Week 1 Class Notes

19 Sep

I.  Who Owns What and How the Money Flows (Sept. 18)

A.  Rights and Royalty Streams in Recording Artist and Music Publishing Agreements

1.  Deconstructing the Sound Recording

Copyright: An original work of authorship that has been fixed in a tangible medium of expression

(a) CIRCLE P

Phonorecord/Sound recording/Master  [(P)] vs.

CIRCLE C

Non-dramatic musical work/musical composition/Song [©]

Non-dramatic  vs. dramatico-musical work

Songs: controlled vs. noncontrolled or “outside”)

(b)

℗, ©, ℗ & ©

(c) Royalty streams:

(i)  Patent in compact disc

(ii) Patents in mp3 encoder/decoder

(iii)   Artist (featured artist), Joint artist, featuring, step out
(iv)  Producer, mixer
(v) Non-featured artists and sidepersons and union

(vi)  Photographer
(vii)   Graphic artist
(viii) Recording studio
(ix)Distributor
(x)  Aggregator
(xi)   Duplicator
(xii)  Record company
(xiii) Songwriter
(xiv) Music publisher

(xv) SoundExchange—indirectly, if master is performed online or on satellite radio

(xvi)  Master use licenses/net receipts
(xvii) Record company or production company
2.  Deconstructing the song

(a)  Songwriter, co-writers

Joint authorship:

a work prepared by two or more authors with the intention that their contributions be merged into inseparable or interdependent parts of a unitary whole.

Joint owners of a copyright each have the right to issue a non-exclusive license in the whole provided there is no “waste” and that there is no agreement to the contrary among the joint owners.

What is a mechanical royalty?

“Minimum statutory” set by Copyright Royalty Judges

Compared to tariff system in Canada

What is a compulsory license?  Phonorecords that have been released

First use license: Exclusive right

Issues for artists who co-write with outside writers:

Controlled compositions issues for mechanical royalties in the US and Canada

¾ rate license (full on digital)

Cap on number of songs (10 x ¾, 11 x full, 12 x ¾, 10 x ¾ unless affiliated writer)

Free video sync license

Paid only on royalty bearing sales

Approvals on sync licenses

All these issues should be covered in a split agreement (note major publishers will not usually agree to anything other than the controlled comp rates)

Protection for outside writers

(b)  Music publisher (tracking the PRO membership) admin vs. copub, single song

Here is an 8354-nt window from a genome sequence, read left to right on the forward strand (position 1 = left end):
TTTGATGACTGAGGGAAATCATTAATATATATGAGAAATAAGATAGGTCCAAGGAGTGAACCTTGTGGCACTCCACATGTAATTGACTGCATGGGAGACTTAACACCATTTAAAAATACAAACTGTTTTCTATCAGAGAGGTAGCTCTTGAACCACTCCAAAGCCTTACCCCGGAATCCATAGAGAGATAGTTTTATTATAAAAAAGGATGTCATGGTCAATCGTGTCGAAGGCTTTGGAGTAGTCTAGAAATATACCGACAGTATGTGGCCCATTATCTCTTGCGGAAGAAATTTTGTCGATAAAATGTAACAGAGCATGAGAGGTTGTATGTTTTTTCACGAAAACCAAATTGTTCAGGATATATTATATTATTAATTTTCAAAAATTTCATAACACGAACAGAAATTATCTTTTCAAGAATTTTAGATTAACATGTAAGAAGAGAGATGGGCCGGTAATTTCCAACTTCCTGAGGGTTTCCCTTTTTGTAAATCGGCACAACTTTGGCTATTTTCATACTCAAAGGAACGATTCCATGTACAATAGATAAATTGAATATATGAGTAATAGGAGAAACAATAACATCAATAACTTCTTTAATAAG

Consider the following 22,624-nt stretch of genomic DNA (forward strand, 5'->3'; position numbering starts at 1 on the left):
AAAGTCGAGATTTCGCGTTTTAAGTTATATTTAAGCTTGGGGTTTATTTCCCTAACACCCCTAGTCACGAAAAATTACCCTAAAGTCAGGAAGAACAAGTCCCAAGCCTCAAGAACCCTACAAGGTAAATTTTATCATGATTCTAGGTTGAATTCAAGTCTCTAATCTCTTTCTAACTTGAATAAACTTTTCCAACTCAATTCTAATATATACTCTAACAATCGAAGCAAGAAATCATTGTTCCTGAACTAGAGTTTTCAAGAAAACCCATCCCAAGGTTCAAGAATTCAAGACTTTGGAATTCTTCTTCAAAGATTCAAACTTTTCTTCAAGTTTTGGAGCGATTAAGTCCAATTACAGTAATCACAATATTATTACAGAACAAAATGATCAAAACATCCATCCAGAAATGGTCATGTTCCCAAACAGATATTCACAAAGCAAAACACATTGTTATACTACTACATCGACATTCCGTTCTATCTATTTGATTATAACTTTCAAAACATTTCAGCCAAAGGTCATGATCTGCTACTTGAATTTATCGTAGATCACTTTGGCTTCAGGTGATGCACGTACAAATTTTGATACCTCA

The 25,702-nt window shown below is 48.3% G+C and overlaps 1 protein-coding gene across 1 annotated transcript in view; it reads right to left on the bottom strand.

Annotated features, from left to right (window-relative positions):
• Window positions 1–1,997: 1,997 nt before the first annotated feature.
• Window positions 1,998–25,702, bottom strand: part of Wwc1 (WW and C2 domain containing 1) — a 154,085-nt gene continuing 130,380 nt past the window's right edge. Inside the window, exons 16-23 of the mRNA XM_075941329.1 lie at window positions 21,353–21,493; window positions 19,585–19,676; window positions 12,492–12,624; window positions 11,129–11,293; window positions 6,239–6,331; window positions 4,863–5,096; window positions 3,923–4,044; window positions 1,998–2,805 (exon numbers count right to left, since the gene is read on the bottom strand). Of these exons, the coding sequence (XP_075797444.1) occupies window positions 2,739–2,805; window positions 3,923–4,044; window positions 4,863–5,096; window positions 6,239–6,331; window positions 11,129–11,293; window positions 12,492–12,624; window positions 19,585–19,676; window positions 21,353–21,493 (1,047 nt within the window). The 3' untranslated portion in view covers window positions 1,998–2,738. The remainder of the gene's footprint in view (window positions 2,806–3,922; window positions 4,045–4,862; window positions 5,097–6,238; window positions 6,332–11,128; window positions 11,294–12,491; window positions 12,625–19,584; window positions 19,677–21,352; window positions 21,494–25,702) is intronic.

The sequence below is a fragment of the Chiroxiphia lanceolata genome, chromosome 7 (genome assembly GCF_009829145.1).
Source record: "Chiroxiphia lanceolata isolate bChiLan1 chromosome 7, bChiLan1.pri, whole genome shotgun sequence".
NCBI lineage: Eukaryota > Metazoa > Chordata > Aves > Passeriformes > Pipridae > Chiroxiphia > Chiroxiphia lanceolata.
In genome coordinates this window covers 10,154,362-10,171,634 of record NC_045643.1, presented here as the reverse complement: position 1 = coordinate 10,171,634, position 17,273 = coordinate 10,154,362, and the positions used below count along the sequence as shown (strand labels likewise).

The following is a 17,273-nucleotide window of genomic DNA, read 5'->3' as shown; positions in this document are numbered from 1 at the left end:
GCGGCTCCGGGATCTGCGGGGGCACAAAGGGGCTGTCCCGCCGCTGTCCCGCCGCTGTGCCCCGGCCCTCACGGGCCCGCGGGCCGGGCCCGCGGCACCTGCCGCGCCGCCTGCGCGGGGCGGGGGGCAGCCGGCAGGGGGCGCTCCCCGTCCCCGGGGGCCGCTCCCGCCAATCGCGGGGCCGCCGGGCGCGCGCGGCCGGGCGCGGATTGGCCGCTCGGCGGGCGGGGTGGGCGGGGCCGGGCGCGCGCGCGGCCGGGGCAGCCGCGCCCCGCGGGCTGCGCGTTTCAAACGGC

(c)  Writer share and publisher share: 50/50, 75/25 co-publishing split

50/50 is copyright ownership between artist publisher and co-publisher

75/25 is income split 50% to writer plus 1/2 of 50% publisher share of income, to equal 75% and 25% to co publisher

At source vs. receipts

Foreign subpublisher’s shares/bonuses

(d)  Royalty types:
(i)  Mechanical royalties
(ii) Performance royalties
(iii) Film and TV licenses—cue sheets

(iv) Score vs. Songs

Studio/film company/TV company owns the copyright in the score, composer keeps the writer’s share

If low budget, composer retains copyright in score subject to a holdback term of years or limitation on using in another film

Soundtrack songs: Composer owns the song, studio is co-publisher and administrator

B.  Ancillary Agreements

1.  Record producer agreements (Questions for Artists: Record Producer Agreements)

Percentage of income vs. royalty rate

producer royalty (e.g., 4%)

all in rate (e.g., 16%)

net artist rate (all in-producer, or 16-4=12%)

retroactively to record one after recoupment of recording costs at the net artist rate

2.  Mixer agreements

Joint authorship applies to sound recording copyrights

4.  Split agreements

C.  Band Business:  Registering with Performing Rights Organizations

ASCAP/BMI/SESAC

Public performance of sound recordings: 1995 the US adopted a limited performance right for sound recordings that applies to webcasting, simulcasting and satellite radio

SoundExchange (featured artists 45%, nonfeatured artists 5%, SRCO 50%, producers get percentage of featured artist under LOD)

Webcasting/satellite radio/simulcasting: Section 114(g) of Copyright Act

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